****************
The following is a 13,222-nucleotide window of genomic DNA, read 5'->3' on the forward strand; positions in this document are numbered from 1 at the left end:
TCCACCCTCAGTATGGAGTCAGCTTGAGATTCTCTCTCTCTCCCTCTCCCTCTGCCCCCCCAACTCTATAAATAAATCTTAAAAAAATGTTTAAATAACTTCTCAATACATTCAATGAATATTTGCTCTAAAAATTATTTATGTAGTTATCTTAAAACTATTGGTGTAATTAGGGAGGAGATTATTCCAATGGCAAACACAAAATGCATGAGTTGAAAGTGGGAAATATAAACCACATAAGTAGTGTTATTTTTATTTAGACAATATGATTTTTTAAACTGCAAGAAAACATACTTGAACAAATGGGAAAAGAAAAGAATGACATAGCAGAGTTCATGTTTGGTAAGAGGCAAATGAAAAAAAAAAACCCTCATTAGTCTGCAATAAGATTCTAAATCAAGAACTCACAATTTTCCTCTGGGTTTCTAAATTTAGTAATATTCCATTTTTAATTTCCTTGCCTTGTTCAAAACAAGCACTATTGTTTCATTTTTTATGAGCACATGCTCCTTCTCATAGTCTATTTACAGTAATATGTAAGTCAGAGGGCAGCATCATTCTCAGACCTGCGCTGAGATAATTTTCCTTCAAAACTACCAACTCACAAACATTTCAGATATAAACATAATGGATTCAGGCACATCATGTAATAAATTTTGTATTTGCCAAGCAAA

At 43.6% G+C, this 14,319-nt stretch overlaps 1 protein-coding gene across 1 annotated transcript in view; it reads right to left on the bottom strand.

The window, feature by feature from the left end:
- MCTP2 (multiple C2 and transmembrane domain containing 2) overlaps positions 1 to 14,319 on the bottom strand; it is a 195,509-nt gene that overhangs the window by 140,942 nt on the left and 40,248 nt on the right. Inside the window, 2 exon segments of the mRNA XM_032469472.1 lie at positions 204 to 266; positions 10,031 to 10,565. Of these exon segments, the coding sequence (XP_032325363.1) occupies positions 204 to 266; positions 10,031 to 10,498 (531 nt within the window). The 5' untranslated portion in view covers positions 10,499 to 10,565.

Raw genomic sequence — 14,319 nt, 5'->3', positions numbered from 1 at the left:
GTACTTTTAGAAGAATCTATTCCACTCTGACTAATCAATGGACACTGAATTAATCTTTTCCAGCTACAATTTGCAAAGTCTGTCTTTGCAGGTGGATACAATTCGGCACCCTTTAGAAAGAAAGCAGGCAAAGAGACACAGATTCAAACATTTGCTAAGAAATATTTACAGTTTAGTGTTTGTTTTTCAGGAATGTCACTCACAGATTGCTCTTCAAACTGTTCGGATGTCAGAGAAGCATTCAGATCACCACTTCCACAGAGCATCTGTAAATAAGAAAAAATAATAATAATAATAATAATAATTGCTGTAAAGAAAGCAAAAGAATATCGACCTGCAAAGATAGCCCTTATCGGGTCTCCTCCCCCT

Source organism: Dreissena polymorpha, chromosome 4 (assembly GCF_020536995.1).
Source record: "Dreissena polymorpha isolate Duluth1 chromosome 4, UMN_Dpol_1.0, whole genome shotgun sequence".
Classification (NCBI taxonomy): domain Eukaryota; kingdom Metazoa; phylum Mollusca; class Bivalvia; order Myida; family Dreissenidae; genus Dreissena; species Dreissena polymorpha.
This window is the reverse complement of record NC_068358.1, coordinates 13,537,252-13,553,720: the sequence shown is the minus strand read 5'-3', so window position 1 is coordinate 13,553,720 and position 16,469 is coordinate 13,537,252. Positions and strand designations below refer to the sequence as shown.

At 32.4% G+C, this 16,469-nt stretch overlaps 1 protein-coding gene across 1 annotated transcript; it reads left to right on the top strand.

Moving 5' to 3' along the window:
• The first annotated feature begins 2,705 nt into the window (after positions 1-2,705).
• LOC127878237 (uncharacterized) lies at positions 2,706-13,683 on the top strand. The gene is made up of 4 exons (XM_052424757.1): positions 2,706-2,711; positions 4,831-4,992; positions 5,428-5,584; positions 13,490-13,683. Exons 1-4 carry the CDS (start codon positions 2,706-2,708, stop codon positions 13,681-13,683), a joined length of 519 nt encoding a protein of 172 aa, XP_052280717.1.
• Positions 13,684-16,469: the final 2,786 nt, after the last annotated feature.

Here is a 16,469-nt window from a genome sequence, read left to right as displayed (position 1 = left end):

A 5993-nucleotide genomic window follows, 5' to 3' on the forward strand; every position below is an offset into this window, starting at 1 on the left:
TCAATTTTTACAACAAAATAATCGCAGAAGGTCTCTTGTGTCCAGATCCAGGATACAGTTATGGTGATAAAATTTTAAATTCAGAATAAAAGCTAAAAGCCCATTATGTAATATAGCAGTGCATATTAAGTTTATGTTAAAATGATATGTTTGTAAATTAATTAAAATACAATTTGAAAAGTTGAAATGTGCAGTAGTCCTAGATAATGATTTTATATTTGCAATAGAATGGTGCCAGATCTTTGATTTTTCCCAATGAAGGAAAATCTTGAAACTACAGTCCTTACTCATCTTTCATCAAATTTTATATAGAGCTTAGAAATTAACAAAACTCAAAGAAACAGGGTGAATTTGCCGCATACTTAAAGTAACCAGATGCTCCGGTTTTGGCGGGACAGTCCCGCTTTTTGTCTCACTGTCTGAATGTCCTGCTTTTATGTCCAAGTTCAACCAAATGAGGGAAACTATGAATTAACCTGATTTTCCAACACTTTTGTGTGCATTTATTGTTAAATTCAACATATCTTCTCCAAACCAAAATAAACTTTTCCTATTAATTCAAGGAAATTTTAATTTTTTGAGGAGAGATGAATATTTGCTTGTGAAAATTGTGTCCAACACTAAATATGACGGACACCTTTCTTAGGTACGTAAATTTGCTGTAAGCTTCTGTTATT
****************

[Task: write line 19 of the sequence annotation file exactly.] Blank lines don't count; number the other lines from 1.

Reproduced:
TCAATTTTTACAACAAAATAATCGCAGAAGGTCTCTTGTGTCCAGATCCAGGATACAGTTATGGTGATAAAATTTTAAATTCAGAATAAAAGCTAAAAGCCCATTATGTAATATAGCAGTGCATATTAAGTTTATGTTAAAATGATATGTTTGTAAATTAATTAAAATACAATTTGAAAAGTTGAAATGTGCAGTAGTCCTAGATAATGATTTTATATTTGCAATAGAATGGTGCCAGATCTTTGATTTTTCCCAATGAAGGAAAATCTTGAAACTACAGTCCTTACTCATCTTTCATCAAATTTTATATAGAGCTTAGAAATTAACAAAACTCAAAGAAACAGGGTGAATTTGCCGCATACTTAAAGTAACCAGATGCTCCGGTTTTGGCGGGACAGTCCCGCTTTTTGTCTCACTGTCTGAATGTCCTGCTTTTATGTCCAAGTTCAACCAAATGAGGGAAACTATGAATTAACCTGATTTTCCAACACTTTTGTGTGCATTTATTGTTAAATTCAACATATCTTCTCCAAACCAAAATAAACTTTTCCTATTAATTCAAGGAAATTTTAATTTTTTGAGGAGAGATGAATATTTGCTTGTGAAAATTGTGTCCAACACTAAATATGACGGACACCTTTCTTAGGTACGTAAATTTGCTGTAAGCTTCTGTTATT